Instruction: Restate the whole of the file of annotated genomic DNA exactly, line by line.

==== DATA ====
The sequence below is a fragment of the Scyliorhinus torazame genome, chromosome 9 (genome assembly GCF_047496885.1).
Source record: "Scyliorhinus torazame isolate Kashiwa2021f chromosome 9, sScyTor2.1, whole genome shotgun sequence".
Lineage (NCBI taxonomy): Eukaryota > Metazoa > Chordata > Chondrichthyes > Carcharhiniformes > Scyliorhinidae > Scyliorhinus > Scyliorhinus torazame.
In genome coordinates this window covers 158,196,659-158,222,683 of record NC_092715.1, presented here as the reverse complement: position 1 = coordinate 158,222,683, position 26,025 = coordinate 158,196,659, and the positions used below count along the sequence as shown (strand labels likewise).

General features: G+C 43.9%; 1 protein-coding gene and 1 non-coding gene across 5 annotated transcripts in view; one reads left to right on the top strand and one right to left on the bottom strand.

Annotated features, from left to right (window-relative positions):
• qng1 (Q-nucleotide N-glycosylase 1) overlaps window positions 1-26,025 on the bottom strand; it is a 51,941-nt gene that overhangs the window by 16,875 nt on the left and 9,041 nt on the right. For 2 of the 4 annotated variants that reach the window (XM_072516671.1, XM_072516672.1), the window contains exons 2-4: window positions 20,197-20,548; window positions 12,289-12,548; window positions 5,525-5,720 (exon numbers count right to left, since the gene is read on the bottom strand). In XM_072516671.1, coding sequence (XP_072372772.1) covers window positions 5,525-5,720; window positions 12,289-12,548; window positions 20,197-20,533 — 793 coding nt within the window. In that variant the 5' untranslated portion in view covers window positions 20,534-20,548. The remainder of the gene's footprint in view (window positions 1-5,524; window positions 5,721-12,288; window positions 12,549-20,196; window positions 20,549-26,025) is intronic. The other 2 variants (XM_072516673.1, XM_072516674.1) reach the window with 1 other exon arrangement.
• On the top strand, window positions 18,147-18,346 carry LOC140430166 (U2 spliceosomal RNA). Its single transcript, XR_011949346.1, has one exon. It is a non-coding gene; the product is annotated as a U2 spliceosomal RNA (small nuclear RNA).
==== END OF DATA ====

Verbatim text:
The sequence below is a fragment of the Scyliorhinus torazame genome, chromosome 9 (genome assembly GCF_047496885.1).
Source record: "Scyliorhinus torazame isolate Kashiwa2021f chromosome 9, sScyTor2.1, whole genome shotgun sequence".
Lineage (NCBI taxonomy): Eukaryota > Metazoa > Chordata > Chondrichthyes > Carcharhiniformes > Scyliorhinidae > Scyliorhinus > Scyliorhinus torazame.
In genome coordinates this window covers 158,196,659-158,222,683 of record NC_092715.1, presented here as the reverse complement: position 1 = coordinate 158,222,683, position 26,025 = coordinate 158,196,659, and the positions used below count along the sequence as shown (strand labels likewise).

General features: G+C 43.9%; 1 protein-coding gene and 1 non-coding gene across 5 annotated transcripts in view; one reads left to right on the top strand and one right to left on the bottom strand.

Annotated features, from left to right (window-relative positions):
• qng1 (Q-nucleotide N-glycosylase 1) overlaps window positions 1-26,025 on the bottom strand; it is a 51,941-nt gene that overhangs the window by 16,875 nt on the left and 9,041 nt on the right. For 2 of the 4 annotated variants that reach the window (XM_072516671.1, XM_072516672.1), the window contains exons 2-4: window positions 20,197-20,548; window positions 12,289-12,548; window positions 5,525-5,720 (exon numbers count right to left, since the gene is read on the bottom strand). In XM_072516671.1, coding sequence (XP_072372772.1) covers window positions 5,525-5,720; window positions 12,289-12,548; window positions 20,197-20,533 — 793 coding nt within the window. In that variant the 5' untranslated portion in view covers window positions 20,534-20,548. The remainder of the gene's footprint in view (window positions 1-5,524; window positions 5,721-12,288; window positions 12,549-20,196; window positions 20,549-26,025) is intronic. The other 2 variants (XM_072516673.1, XM_072516674.1) reach the window with 1 other exon arrangement.
• On the top strand, window positions 18,147-18,346 carry LOC140430166 (U2 spliceosomal RNA). Its single transcript, XR_011949346.1, has one exon. It is a non-coding gene; the product is annotated as a U2 spliceosomal RNA (small nuclear RNA).